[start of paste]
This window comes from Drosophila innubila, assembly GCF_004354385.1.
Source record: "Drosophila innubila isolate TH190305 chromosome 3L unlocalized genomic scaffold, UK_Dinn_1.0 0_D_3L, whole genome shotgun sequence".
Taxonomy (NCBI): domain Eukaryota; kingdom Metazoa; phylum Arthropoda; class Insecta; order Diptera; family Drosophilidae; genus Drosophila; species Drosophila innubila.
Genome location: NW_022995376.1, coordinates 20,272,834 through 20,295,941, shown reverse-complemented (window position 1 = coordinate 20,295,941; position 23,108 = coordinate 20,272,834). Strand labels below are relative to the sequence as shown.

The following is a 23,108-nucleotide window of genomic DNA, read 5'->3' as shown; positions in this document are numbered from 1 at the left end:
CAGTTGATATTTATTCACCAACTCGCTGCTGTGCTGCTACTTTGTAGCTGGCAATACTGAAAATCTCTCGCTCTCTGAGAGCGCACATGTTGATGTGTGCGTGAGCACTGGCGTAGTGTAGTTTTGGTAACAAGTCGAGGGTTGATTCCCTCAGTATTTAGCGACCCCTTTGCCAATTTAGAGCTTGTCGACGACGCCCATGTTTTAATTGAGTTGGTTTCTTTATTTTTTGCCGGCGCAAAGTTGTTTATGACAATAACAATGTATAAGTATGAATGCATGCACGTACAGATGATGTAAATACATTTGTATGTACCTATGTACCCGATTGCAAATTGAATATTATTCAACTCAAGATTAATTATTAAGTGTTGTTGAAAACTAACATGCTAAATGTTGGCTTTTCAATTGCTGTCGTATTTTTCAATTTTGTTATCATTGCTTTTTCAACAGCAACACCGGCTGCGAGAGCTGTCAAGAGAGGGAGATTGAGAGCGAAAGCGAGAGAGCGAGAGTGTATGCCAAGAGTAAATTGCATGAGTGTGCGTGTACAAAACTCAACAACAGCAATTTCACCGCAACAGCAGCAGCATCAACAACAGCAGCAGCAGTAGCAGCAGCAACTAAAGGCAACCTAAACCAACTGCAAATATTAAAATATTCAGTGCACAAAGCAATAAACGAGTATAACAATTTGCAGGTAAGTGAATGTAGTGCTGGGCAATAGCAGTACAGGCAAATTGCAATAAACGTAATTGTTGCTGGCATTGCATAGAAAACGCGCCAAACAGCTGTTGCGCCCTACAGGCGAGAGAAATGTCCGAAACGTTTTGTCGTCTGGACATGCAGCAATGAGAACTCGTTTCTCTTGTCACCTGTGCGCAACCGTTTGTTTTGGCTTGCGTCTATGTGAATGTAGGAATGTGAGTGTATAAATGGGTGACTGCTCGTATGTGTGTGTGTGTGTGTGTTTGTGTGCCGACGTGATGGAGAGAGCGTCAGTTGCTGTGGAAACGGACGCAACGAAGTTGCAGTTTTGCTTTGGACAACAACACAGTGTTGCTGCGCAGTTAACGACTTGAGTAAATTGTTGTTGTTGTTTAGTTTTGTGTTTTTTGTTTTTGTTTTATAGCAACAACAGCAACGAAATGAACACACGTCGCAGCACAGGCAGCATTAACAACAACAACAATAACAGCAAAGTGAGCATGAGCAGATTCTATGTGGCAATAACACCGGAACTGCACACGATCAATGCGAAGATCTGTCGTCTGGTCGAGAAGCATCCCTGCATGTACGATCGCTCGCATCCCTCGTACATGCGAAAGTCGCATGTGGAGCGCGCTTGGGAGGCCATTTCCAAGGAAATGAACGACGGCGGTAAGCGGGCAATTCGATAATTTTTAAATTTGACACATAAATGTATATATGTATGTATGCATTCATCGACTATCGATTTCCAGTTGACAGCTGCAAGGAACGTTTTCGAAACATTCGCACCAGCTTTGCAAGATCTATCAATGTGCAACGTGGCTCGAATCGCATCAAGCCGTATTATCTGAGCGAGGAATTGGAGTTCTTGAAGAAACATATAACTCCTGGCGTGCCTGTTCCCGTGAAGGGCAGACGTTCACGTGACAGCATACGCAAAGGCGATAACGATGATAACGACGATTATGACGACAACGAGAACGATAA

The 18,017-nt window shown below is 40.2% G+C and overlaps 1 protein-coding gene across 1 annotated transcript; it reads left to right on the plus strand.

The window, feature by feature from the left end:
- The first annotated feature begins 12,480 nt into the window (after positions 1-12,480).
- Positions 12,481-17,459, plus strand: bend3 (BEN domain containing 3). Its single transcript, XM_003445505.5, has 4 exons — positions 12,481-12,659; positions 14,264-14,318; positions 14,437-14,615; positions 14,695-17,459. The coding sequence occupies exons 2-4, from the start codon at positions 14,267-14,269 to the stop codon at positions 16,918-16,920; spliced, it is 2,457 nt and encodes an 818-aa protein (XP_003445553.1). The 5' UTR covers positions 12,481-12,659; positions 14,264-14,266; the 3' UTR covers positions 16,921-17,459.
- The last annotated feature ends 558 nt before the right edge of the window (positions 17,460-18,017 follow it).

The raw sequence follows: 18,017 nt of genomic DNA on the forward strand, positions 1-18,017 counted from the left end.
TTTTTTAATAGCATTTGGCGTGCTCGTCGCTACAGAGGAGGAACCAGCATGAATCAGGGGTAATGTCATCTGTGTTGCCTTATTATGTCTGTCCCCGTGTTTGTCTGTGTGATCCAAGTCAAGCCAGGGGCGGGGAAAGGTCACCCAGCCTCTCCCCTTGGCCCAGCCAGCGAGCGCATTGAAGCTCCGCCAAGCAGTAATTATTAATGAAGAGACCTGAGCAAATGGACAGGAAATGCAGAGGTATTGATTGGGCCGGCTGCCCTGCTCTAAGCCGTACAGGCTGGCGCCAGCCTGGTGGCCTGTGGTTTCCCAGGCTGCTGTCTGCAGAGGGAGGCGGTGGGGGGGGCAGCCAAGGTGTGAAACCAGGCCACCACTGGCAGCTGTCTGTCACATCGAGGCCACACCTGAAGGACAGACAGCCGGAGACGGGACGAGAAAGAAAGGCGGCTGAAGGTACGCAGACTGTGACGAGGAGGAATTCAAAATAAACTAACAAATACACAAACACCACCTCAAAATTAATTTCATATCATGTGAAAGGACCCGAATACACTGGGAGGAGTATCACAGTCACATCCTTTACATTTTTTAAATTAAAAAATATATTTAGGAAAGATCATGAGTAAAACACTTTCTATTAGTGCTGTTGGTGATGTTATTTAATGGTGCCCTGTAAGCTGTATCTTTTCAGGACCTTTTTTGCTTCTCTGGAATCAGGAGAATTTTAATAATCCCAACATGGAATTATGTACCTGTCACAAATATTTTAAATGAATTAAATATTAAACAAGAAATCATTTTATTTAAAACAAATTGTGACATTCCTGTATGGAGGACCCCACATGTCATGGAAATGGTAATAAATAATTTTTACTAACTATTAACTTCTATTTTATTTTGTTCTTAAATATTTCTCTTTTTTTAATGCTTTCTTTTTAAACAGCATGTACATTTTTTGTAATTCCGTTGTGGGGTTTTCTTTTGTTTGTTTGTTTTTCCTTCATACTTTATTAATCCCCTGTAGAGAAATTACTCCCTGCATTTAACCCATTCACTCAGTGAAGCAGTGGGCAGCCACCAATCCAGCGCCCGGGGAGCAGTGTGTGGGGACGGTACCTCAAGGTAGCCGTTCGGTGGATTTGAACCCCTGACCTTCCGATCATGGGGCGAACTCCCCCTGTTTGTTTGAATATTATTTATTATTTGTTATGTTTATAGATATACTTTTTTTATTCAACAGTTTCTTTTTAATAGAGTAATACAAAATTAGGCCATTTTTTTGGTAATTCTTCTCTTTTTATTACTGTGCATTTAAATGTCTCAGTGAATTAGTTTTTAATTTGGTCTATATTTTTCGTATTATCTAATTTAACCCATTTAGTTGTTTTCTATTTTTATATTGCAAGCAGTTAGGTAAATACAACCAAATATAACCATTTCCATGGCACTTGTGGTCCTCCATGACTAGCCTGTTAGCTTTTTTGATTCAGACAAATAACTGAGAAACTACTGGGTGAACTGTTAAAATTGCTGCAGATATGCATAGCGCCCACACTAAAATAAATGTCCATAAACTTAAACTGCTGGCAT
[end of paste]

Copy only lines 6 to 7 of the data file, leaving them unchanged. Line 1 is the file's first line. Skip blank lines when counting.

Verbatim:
CAGTTGATATTTATTCACCAACTCGCTGCTGTGCTGCTACTTTGTAGCTGGCAATACTGAAAATCTCTCGCTCTCTGAGAGCGCACATGTTGATGTGTGCGTGAGCACTGGCGTAGTGTAGTTTTGGTAACAAGTCGAGGGTTGATTCCCTCAGTATTTAGCGACCCCTTTGCCAATTTAGAGCTTGTCGACGACGCCCATGTTTTAATTGAGTTGGTTTCTTTATTTTTTGCCGGCGCAAAGTTGTTTATGACAATAACAATGTATAAGTATGAATGCATGCACGTACAGATGATGTAAATACATTTGTATGTACCTATGTACCCGATTGCAAATTGAATATTATTCAACTCAAGATTAATTATTAAGTGTTGTTGAAAACTAACATGCTAAATGTTGGCTTTTCAATTGCTGTCGTATTTTTCAATTTTGTTATCATTGCTTTTTCAACAGCAACACCGGCTGCGAGAGCTGTCAAGAGAGGGAGATTGAGAGCGAAAGCGAGAGAGCGAGAGTGTATGCCAAGAGTAAATTGCATGAGTGTGCGTGTACAAAACTCAACAACAGCAATTTCACCGCAACAGCAGCAGCATCAACAACAGCAGCAGCAGTAGCAGCAGCAACTAAAGGCAACCTAAACCAACTGCAAATATTAAAATATTCAGTGCACAAAGCAATAAACGAGTATAACAATTTGCAGGTAAGTGAATGTAGTGCTGGGCAATAGCAGTACAGGCAAATTGCAATAAACGTAATTGTTGCTGGCATTGCATAGAAAACGCGCCAAACAGCTGTTGCGCCCTACAGGCGAGAGAAATGTCCGAAACGTTTTGTCGTCTGGACATGCAGCAATGAGAACTCGTTTCTCTTGTCACCTGTGCGCAACCGTTTGTTTTGGCTTGCGTCTATGTGAATGTAGGAATGTGAGTGTATAAATGGGTGACTGCTCGTATGTGTGTGTGTGTGTGTGTTTGTGTGCCGACGTGATGGAGAGAGCGTCAGTTGCTGTGGAAACGGACGCAACGAAGTTGCAGTTTTGCTTTGGACAACAACACAGTGTTGCTGCGCAGTTAACGACTTGAGTAAATTGTTGTTGTTGTTTAGTTTTGTGTTTTTTGTTTTTGTTTTATAGCAACAACAGCAACGAAATGAACACACGTCGCAGCACAGGCAGCATTAACAACAACAACAATAACAGCAAAGTGAGCATGAGCAGATTCTATGTGGCAATAACACCGGAACTGCACACGATCAATGCGAAGATCTGTCGTCTGGTCGAGAAGCATCCCTGCATGTACGATCGCTCGCATCCCTCGTACATGCGAAAGTCGCATGTGGAGCGCGCTTGGGAGGCCATTTCCAAGGAAATGAACGACGGCGGTAAGCGGGCAATTCGATAATTTTTAAATTTGACACATAAATGTATATATGTATGTATGCATTCATCGACTATCGATTTCCAGTTGACAGCTGCAAGGAACGTTTTCGAAACATTCGCACCAGCTTTGCAAGATCTATCAATGTGCAACGTGGCTCGAATCGCATCAAGCCGTATTATCTGAGCGAGGAATTGGAGTTCTTGAAGAAACATATAACTCCTGGCGTGCCTGTTCCCGTGAAGGGCAGACGTTCACGTGACAGCATACGCAAAGGCGATAACGATGATAACGACGATTATGACGACAACGAGAACGATAA

The 18,017-nt window shown below is 40.2% G+C and overlaps 1 protein-coding gene across 1 annotated transcript; it reads left to right on the plus strand.